A month ago, the “Today” show and Washington, D.C., Police Chief Cathy Lanier took the wireless industry to task regarding its reticence to turn off stolen smartphones, making them useless for resale and, thus, curbing the rising rate of street crimes involving the devices.

The nation’s capital is a hot spot for such thefts, but a new policy of paying for robbery tips and vigorous police work cut smartphone robberies by 15 percent in recent months. But the phones still could be resold to others and reactivated with a new phone number.

The U.K. wireless industry put protocols in place some 10 years ago to handle the disabling of stolen phones. When asked by “Today” why the U.S. wireless industry wasn’t jumping on the chance to waylay smartphone snatching by killing stolen devices over the air, John Walls, vice president/Public Affairs at CTIA-The Wireless Association, said such a plan needed to be global in scope, adding, “Let’s make sure we get, for example, Mexican service providers, Central American, South America, African, Chinese…”??

“Why not start with the U.S.?” Today’s Jeff Rossen asked. “Why not take the first step here?”

“Because I think the larger problem, the bigger problem is overseas,” Walls answered.

What a difference a few weeks can make. After some 70 chiefs of police wrote a letter to involved governmental and industry officials regarding smart-device theft and possible solutions, things happened fast.

Yesterday, FCC Chairman Julius Genachowski unveiled the PROTECTS Initiative – a series of practical, meaningful solutions to combat cellphone theft. “We’re sending a message to consumers that we’ve got your back, and a message to criminals that we’re cracking down on the stolen phone and tablet re-sale market and making smartphone theft a crime that doesn’t pay,” he said.?

The PROTECT Initiative has three parts:  ?

>> It creates a database to prevent use of stolen smartphones and tablets, enabling carriers to disable stolen smartphones and tablets, thus reducing their value on the black market.

>> It puts in place automatic prompts on smartphones and tablets telling consumers to set up passwords and to take steps to secure their devices

>> It launches a public-education campaign that instructs consumers to use applications that increase security and reducing the value of stolen devices, including apps that enable consumers to locate, lock and wipe missing smartphones and tablets.

The wireless industry now has been tasked with submitting quarterly updates to the FCC regarding its progress on these initiatives.  “If deadlines aren’t met, the commission will take action,” the chairman warned. “But I fully expect the deadlines to be met on schedule, if not earlier. Also, for the first time, we’re announcing today that the FCC will establish regular, quarterly meeting with the police chiefs on this initiative and on any new issues that might arise.”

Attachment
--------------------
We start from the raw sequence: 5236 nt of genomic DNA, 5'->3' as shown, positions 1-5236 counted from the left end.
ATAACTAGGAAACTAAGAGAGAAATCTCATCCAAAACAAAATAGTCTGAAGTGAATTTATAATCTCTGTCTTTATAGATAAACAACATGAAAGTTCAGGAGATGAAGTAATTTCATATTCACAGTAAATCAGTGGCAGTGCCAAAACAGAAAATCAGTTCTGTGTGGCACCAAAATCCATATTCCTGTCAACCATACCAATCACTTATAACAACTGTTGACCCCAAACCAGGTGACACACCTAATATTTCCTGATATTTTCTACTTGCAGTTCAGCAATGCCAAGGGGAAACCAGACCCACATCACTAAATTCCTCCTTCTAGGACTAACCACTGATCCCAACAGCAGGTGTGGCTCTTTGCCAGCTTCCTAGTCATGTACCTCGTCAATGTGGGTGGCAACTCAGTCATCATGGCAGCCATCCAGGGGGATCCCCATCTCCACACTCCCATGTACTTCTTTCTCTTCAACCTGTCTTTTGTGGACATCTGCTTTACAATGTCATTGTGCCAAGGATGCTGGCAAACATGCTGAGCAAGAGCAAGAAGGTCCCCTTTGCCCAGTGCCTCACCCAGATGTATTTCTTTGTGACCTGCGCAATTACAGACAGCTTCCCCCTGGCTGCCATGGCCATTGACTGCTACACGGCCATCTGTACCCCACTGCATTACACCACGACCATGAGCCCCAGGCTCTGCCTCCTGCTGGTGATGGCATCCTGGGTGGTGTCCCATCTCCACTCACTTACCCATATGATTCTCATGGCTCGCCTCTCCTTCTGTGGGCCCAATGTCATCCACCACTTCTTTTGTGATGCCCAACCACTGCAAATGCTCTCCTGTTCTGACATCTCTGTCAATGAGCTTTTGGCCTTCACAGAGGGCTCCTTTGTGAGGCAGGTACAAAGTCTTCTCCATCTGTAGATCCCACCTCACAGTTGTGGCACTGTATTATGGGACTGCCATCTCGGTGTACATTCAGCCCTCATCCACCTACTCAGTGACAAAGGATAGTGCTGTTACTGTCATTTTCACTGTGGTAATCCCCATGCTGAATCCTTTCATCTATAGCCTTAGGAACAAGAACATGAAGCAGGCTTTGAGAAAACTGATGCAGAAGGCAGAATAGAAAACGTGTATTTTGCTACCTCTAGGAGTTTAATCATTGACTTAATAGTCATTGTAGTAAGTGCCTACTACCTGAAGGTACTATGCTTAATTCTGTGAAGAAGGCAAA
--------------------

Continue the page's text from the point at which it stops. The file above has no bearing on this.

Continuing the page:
CTIA’s Plan

Following the chairman’s announcement, CTIA President/CEO Steve Largent issued the following statement: "CTIA and its members have always been strong advocates for the safety and protection of America’s wireless users. Today’s announcement is yet another example of our industry’s continued dedication to advance public safety and enhance the security and protection of our customers. By working closely with law enforcement, these four steps will help deter smartphone theft and keep America’s wireless users safe."

He also outlined his group’s new voluntary industry commitments to help solve the theft problem:

>>  Implement databases to prevent reactivation of stolen smartphones. Wireless providers will work to initiate, implement and deploy database solutions, using unique smartphone identifying numbers, designed to prevent smartphones reported by their customers as stolen from being activated and/or provided service on their own networks. Using unique GSM smartphone identifying numbers, GSM providers will develop and deploy a database designed to prevent GSM smartphones reported as stolen from being activated or provided service. By October 31, 2012, U.S. GSM providers will implement this database so that stolen GSM smartphones will not work on any U.S. GSM network. In addition, U.S. providers will create a common database for LTE smartphones designed to prevent smartphones that are reported stolen by consumers from being activated or provided service on any LTE network in the U.S. and on appropriate international LTE stolen mobile smartphone databases. This database will be completed by November 30, 2013.